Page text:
Addressing Reoffending Through Addressing Offender Mental Health: Exploring the viability of the Change Laboratory method as means of promoting social innovation in the delivery of integrated mental health care offenders in prison services
Recidivism rates are a typical measure of the success of the criminal justice system. Effective collaboration is required between criminal justice services and mental health services to effectively achieve offender rehabilitation and reduce reoffending. Previous work on collaborative practice in the Norwegian prison systems (Hean et al., 2016) has concluded that more effective models of collaboration are required between the mental health and criminal justice services.
It made the case for implementation of the Change Laboratory Method (CL) of interagency working and workforce transformation as a means of supporting interagency collaborative practice in this context. The CL has been used successfully and extensively by researchers internationally to transform interagency working practices in a wide range of countries (e.g., Finland, Brazil; New Zealand) and contexts (e.g. child protection, secondary health care and business) with an extensive list of products and work transformations arising from them (e.g. new adaptations of care pathways, new forms of service delivery) (Kerosuo & Engeström, 2003, Warmington et al., 2005, Tolviainen, 2007, Virkkunen et al., 2014).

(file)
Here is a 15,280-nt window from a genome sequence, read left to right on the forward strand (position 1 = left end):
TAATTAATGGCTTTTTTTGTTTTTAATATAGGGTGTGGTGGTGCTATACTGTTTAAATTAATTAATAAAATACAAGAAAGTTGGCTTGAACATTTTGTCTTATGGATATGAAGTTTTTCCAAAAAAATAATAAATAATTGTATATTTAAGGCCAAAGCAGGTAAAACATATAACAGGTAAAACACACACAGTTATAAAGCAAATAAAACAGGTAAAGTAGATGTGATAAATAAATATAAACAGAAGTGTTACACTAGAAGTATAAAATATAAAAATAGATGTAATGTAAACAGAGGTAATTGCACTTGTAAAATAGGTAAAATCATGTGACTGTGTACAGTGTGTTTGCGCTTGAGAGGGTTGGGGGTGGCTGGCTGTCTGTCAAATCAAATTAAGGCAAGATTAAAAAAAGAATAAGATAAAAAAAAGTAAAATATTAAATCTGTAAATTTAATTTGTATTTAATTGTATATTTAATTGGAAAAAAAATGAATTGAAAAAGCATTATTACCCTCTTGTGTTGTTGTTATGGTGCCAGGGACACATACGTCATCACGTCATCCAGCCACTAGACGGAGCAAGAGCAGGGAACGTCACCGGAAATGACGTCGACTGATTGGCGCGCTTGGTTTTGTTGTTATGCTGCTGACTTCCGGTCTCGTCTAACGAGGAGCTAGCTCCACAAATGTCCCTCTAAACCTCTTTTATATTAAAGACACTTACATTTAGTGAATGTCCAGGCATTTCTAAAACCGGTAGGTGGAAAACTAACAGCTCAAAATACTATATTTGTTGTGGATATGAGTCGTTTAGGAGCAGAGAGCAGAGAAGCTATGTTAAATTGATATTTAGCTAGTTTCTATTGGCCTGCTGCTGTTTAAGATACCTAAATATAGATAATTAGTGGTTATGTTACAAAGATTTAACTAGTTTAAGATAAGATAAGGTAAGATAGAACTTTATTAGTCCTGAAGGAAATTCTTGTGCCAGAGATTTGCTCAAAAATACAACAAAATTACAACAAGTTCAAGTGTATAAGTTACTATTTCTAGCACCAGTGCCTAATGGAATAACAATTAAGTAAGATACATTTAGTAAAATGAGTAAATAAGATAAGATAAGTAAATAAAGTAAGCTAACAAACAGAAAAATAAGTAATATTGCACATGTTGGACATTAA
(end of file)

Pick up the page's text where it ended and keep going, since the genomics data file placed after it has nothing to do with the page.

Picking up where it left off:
However, CLs as interventions are a new idea in Norwegian prison development, none as yet having been applied across organisational borders or specifically to the challenges facing collaboration between correctional and health and welfare services. It is essential therefore to explore first the feasibility of the such a possible intervention before implementation. The aim of this developmental project was therefore to conduct first the ethnographic phase of a CL intervention in a case study Norwegian prison, and identify issues that would benefit from future intervention, organizational development and learning. Second, the project explored the viability of the CL as a means of addressing these and improving collaboration between Correctional and Mental Health Services.
The purpose of the first CL phase is for the interventionist team to describe the current situation of collaboration in the prison. The focus was to reveal challenges (theoretically described as contradictions) by seeing them as systemic causes of problems in collective activity instead of indications of individuals’ actions. Data from the first CL phase was gathered through interviews, observations and documentary data from an open department at the prison in Region West of the Norwegian Correctional Services. A cultural-historical activity theory approach guided the methods of data collection and analysis. This meant that the collaborative tools and voices of frontline workers, such as officers and mental health workers were brought to the fore. The analysis illustrated the complexity of the collaboration network in the prison, its variety of actors, and its challenges.